It’s around 4:30 a.m. and still pitch black as I arrive at the bus station in downtown Lilongwe. At this hour, this is a key center of distribution for Malawi’s fishing industry.
Waist-high heaps of fish transported overnight from Lake Malawi lay on tarps spread out beyond the length of a football field, at least as far as I can see in the darkness. Small fires flicker dim light for thousands of men hustling after their livelihoods. Some drag bags larger (and much heavier) than their bodies, sprinting to keep up their momentum until they arrive at an empty slab of tarp where they can pour out their bounty.
This is far from a mechanized industry. Instead, productivity is fueled only by sweat and desire. There are sellers and buyers of all kinds sorting through the piles with nothing but buckets, small flashlights and squinted eyes. Negotiations take place in Chichewa and other local languages.
This scene flies in the face of the popular foreign narrative of African men lounging lazily under the acacia tree all day. Still, by many World Bank metrics, it can be argued that Malawi is the poorest country in the world with a per-capita GDP stuck around a staggering $250 USD, well under a dollar a day.
No, laziness is not the primary culprit here. Instead, Malawi’s poverty has much more to do with neglect of long-term thinking. Most obvious is Malawi’s homogenous agriculture industry — which, despite its great potential, is dominated by a terribly disproportionate concentration on maize. This is the nation’s only real staple crop on which 90 percent of the country depends for subsistence farming. The past year’s drought left maize fields withered and un-harvested across the country, with little to reap in its place.
The fishing industry is arguably Malawi’s second most important sector, providing its primary source of protein, contributing to the livelihoods of more than 1.6 million people, and even generating some export business for a nation that depends desperately on foreign aid.
As I learned on a visit to the Mangochi District, one of Lake Malawi’s major fishing regions, the industry also serves as a striking example of the short-term thinking that plagues the nation’s economy. As a 2012 report indicated, Malawi is losing $28 million worth of fishery resources each year due to overfishing. Exacerbating this problem is Malawi’s rapidly growing population, which has doubled over the past 25 years. In the same period, the total fish supply has fallen by more than 20 percent.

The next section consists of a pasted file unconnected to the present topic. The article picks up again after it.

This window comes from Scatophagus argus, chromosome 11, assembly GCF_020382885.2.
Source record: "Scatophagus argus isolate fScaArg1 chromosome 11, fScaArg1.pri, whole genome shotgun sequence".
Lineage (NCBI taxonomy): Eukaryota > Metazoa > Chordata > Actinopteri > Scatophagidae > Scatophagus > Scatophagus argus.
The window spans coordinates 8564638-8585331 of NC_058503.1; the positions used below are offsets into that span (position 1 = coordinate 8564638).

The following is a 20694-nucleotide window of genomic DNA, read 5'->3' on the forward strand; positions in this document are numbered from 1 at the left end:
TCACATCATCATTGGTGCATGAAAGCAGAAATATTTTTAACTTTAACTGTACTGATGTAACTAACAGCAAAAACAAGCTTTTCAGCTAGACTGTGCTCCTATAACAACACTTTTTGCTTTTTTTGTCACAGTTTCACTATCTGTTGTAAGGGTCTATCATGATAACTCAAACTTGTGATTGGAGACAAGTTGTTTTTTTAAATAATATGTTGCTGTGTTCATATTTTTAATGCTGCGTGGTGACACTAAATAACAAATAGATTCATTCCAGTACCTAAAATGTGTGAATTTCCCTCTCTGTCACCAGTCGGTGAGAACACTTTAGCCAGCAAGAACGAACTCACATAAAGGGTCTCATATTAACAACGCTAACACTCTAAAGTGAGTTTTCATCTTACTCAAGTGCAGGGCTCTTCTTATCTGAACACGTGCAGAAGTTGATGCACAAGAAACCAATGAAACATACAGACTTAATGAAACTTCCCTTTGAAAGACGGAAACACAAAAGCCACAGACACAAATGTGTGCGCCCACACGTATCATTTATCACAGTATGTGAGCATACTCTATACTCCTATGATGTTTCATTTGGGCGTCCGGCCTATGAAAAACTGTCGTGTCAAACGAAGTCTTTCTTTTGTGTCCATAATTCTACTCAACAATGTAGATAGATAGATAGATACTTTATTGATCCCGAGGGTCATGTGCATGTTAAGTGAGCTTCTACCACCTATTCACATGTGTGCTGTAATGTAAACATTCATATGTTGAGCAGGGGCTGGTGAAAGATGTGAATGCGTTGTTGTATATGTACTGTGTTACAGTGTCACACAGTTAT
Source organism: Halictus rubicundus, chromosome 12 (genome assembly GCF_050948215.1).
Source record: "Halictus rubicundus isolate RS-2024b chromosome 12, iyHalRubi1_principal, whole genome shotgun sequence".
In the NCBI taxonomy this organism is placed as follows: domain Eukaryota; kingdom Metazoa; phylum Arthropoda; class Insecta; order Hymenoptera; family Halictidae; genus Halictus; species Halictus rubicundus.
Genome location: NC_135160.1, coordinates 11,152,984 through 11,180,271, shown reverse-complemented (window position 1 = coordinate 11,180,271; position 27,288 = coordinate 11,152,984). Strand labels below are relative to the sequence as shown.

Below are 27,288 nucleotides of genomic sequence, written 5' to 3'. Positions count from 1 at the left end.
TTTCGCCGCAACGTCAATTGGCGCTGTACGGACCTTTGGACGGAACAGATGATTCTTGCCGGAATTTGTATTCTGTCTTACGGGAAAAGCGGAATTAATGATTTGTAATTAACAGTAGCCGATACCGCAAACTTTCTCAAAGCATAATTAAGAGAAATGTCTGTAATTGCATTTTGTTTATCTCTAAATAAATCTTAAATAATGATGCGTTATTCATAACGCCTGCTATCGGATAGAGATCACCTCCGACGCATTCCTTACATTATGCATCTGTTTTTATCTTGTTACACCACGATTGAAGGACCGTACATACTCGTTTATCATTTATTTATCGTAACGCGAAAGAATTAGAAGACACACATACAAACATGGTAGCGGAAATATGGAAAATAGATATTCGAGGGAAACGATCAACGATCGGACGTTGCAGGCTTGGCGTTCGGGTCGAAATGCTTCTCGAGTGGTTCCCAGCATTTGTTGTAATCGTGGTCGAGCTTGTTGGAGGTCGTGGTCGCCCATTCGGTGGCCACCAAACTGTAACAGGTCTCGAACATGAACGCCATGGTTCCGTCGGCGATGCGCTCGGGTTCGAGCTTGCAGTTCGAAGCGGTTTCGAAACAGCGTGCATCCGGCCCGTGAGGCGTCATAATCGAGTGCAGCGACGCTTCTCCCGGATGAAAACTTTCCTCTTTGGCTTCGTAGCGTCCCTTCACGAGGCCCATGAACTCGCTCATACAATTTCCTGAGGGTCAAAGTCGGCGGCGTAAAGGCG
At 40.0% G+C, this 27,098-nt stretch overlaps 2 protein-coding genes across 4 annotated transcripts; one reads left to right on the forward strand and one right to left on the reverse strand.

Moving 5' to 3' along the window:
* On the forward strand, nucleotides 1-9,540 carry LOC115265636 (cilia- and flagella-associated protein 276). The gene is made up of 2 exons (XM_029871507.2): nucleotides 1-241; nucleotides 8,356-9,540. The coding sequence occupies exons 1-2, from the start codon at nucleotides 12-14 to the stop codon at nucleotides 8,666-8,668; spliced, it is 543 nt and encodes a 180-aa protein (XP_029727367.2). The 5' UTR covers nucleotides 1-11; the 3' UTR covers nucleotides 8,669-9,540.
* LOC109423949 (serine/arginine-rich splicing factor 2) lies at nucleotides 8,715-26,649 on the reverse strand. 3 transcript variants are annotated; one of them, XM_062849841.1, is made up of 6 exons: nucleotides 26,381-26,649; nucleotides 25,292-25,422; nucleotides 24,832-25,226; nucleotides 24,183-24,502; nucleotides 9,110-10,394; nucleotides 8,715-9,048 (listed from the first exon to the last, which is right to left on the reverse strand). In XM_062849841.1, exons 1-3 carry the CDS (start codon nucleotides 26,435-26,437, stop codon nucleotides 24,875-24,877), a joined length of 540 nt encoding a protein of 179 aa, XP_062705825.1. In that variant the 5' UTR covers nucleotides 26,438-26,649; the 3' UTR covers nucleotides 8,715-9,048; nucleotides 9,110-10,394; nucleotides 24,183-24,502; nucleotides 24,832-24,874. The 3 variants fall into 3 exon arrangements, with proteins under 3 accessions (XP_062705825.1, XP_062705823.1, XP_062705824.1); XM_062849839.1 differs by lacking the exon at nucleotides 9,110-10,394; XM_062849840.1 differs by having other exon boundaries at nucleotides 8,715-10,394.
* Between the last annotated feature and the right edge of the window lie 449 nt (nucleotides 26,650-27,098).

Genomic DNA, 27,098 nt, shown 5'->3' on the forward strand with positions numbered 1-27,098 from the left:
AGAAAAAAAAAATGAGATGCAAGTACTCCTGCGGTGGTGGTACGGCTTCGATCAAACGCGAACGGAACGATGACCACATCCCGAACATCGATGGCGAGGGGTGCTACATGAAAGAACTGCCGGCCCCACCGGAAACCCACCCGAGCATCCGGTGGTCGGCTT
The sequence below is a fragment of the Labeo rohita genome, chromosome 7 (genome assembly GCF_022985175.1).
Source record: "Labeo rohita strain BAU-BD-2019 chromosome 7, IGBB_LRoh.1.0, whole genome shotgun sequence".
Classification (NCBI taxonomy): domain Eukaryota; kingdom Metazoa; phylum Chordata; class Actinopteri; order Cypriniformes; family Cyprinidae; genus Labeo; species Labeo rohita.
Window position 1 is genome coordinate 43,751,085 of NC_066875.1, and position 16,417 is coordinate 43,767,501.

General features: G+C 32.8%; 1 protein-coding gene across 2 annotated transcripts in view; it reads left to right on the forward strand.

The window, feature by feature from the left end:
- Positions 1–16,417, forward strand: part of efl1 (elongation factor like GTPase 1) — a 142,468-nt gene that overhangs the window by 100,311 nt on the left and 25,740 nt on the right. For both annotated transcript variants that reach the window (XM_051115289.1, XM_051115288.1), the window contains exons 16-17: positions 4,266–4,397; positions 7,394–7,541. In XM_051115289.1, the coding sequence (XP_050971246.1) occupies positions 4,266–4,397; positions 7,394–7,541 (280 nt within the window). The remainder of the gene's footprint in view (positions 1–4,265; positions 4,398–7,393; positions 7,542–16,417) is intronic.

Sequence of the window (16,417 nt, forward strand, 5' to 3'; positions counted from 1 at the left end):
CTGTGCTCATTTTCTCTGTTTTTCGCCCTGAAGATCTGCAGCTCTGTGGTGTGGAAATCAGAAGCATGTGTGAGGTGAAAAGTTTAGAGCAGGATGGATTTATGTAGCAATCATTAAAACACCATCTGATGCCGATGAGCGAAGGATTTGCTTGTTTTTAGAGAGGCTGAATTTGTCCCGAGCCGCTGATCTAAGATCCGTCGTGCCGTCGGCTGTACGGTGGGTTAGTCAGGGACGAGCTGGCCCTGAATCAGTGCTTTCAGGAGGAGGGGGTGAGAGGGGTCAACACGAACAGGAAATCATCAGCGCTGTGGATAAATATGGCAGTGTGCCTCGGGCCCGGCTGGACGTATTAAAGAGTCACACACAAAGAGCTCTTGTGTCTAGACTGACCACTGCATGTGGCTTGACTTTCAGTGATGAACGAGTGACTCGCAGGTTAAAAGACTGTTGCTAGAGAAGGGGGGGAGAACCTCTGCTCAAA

Strolling through fishing villages along the lakeside at midday, I noticed an alarming number of young children debarking from boats, not school.
Later on, I met with Joseph Makwakwa, a former boat builder from the shores of Lake Malawi. He started a project aimed at building cages designed for sustainable aquaculture and employs 45 people from the community to execute the project.
However, understanding that his community suffers deeper issues, Makwakwa is resolved to tackle the roots of his country’s problems. Drawing upon his own money and spare time, he founded a nonprofit called CISER (Community Initiative for Self Reliance). “We are empowering communities to take charge of their own development,” Makwakwa explained. “We know that knowledge is power, so we start with education.
His community of Mangochi suffers from the highest secondary school dropout rate in the country – an issue largely and paradoxically fueled by the region’s wealth of natural resources. “Families here don’t understand the long-term value of education,” Makwakwa elaborated. “Instead, they only see opportunity for their children to make a little money today by fishing and selling things to tourists. Sending your 6-year-old boy to the lake instead of school means a few more fish in your net or coins in your pocket at the end of the day.” As a result, as they grow older, many young uneducated men leave for South Africa for the chance at unskilled work when they are unable to build a life and support a family in Mangochi.